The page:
Kamron shakes his head slowly, "Can you imagine what the Boring Weasel would have said if you had given a favor to another?" He chuckles softly, "You should think that your sister would have been thankful for your restrain." That grin takes on a distinctly mischievious cast, "Or at least your apparent restraint, since you had given out a favor already, albeit not in your name." One shoulder rises and falls in a half-shrug, "It may be less of a tour and more of a mutual discovery, in all honesty, My Lady." The double-entendre seems lost on him, "I haven't seen much of Seagard since rebuilding," Oh. There he's found it, and it's brought another blush to his cheeks, just as faint as ever, "began. Most of my memories are still of it before the reavers."
From afar, Master Punbah looks a touch more relaxed as it seems that he won't be dousing any flames — passionate or otherwise. He allows his comfort to show as he engages the maid a bit more willingly in conversation. Saffron has started to laugh, though she muffles it a bit with the heel of her hand. "My sister is never thankful unless those around her do exactly as expected. I was expected to give my favor to a champion, and thus been the cause for great celebration and success while also demuringly accepting the Lord Boring Weasel." She shakes her head a bit, and there is a discomfort in her belly all the sudden. It is that which distracts her from his double-entendre, to which she answers, "To mutual discovery then." It is only with a few more moments of thought does she also find it, and she blushes in earnest.
Kamron waves a hand airily at the first, "Well, this time a knight will carry your favor into the melee — if you deign to give it to him — and he'll demonstrate the worth of the Mallisters." And when her blush arrives to match and surpass his own, the knight looks down at his hands, clearing his throat. "Uh…" Smooth, Kam. "My apologies, Lady Saffron. I assure you that was absolutely unintentional." Scraping his fingers back through his hair, he laughs a little uncomfortably, "After all, I think we've determined that I'm nothing if not proper in the company of ladies, and that would definitely not have been a proper suggestion."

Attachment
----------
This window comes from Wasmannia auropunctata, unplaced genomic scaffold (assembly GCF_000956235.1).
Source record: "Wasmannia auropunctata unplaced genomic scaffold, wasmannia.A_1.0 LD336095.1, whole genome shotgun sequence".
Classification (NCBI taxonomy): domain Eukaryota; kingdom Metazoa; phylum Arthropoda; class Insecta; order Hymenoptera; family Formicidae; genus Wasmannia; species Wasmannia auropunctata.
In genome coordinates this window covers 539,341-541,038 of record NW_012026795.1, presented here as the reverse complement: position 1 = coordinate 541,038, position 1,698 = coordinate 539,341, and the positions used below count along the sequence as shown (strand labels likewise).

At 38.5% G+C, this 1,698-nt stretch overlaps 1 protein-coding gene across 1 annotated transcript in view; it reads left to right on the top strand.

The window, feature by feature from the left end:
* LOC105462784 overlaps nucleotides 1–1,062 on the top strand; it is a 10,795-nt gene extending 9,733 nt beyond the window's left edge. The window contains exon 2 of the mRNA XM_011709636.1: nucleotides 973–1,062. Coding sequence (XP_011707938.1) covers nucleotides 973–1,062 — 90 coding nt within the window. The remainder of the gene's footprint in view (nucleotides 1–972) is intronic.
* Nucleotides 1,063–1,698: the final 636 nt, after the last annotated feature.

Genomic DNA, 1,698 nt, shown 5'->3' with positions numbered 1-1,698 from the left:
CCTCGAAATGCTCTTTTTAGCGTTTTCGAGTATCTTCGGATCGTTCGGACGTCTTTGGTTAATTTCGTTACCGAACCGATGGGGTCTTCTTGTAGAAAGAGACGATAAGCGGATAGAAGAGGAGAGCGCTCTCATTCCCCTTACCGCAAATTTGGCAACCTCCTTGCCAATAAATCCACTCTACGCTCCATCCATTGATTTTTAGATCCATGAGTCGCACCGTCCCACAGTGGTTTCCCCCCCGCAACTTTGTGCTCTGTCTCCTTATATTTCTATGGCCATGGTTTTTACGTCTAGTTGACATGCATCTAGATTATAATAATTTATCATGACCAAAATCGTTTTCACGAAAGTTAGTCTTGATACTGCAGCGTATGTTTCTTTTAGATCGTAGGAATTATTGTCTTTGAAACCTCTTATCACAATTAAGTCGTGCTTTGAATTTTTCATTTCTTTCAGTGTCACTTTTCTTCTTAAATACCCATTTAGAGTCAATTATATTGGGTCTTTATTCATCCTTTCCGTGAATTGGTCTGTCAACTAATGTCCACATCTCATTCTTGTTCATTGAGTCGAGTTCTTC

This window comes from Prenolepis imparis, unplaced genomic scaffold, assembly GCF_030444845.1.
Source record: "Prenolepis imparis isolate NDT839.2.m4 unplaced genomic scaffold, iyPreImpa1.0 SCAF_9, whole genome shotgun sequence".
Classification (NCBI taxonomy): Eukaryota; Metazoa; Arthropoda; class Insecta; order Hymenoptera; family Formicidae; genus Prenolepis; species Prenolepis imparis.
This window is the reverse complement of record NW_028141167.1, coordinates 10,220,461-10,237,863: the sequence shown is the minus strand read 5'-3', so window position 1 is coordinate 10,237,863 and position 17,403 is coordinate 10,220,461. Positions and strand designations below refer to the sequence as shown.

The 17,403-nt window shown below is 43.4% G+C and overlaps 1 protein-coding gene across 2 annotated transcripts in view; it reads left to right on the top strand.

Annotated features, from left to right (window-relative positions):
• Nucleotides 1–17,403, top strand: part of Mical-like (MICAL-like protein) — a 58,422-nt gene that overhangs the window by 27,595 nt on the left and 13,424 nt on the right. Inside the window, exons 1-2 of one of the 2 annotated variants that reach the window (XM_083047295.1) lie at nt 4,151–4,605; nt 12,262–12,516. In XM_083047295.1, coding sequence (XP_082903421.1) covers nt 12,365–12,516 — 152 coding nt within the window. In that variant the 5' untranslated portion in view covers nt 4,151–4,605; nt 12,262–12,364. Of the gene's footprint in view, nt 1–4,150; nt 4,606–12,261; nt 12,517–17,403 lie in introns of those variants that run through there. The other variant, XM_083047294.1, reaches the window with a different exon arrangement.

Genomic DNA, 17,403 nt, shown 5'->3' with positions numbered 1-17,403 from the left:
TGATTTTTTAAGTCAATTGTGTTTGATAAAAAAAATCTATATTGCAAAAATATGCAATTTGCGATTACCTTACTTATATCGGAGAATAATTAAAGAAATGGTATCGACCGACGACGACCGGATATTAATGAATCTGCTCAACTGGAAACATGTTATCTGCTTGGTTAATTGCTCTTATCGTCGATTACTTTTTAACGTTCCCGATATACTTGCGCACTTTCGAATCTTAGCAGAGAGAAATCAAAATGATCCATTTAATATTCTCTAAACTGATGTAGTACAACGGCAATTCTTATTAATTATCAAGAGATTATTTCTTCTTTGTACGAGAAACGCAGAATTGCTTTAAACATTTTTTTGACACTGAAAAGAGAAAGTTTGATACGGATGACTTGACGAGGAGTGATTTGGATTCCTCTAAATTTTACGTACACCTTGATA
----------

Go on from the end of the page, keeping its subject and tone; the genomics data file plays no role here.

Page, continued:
"I have never needed the Mallisters to demonstrate their worth," Saffron points out quietly, and she feels her blush start to fade. And then he causes it to spur back up with intensity. "I never assumed you were, Ser Kamron. You are… at times annoyingly… proper." She clears her throat, fiddling with a bit of her skirt awkwardly.
Kamron scratches at the back of his neck, giving a grin that combines helplessness with a healthy dose of amusement and cheekiness, "Aren't I just?" He shrugs again, scratching instead at his cheek — which serves to hide his mouth just a little, "A true knight could not be anything but proper with a woman who was not his wife or his betrothed, of course." There's a pause, and then he looks down at his crossed legs, frowning just a little, "I wonder if Lord Mallister will maintain mourning through the betrothal. If he holds it much longer, I suppose I will need another few sets of black attire."
"And since you seek to have neither, I suppose you will be perpetually proper," Saffron quips — but is that a faint hint of discontent in her voice? Whatever it is, she certain tries to cover-up the slip with a small smile and an aside cast of her gaze. This time, she is looking to the window where the noonday sun blazes fondly. At the mention of mourning garb, her attention drifts back toward him, and up go her coppery brows. "It can be hard… for a son to lose his father," Saffron says gently. "But… I'm sure that soon you will be back in whatever colors suit you, Ser."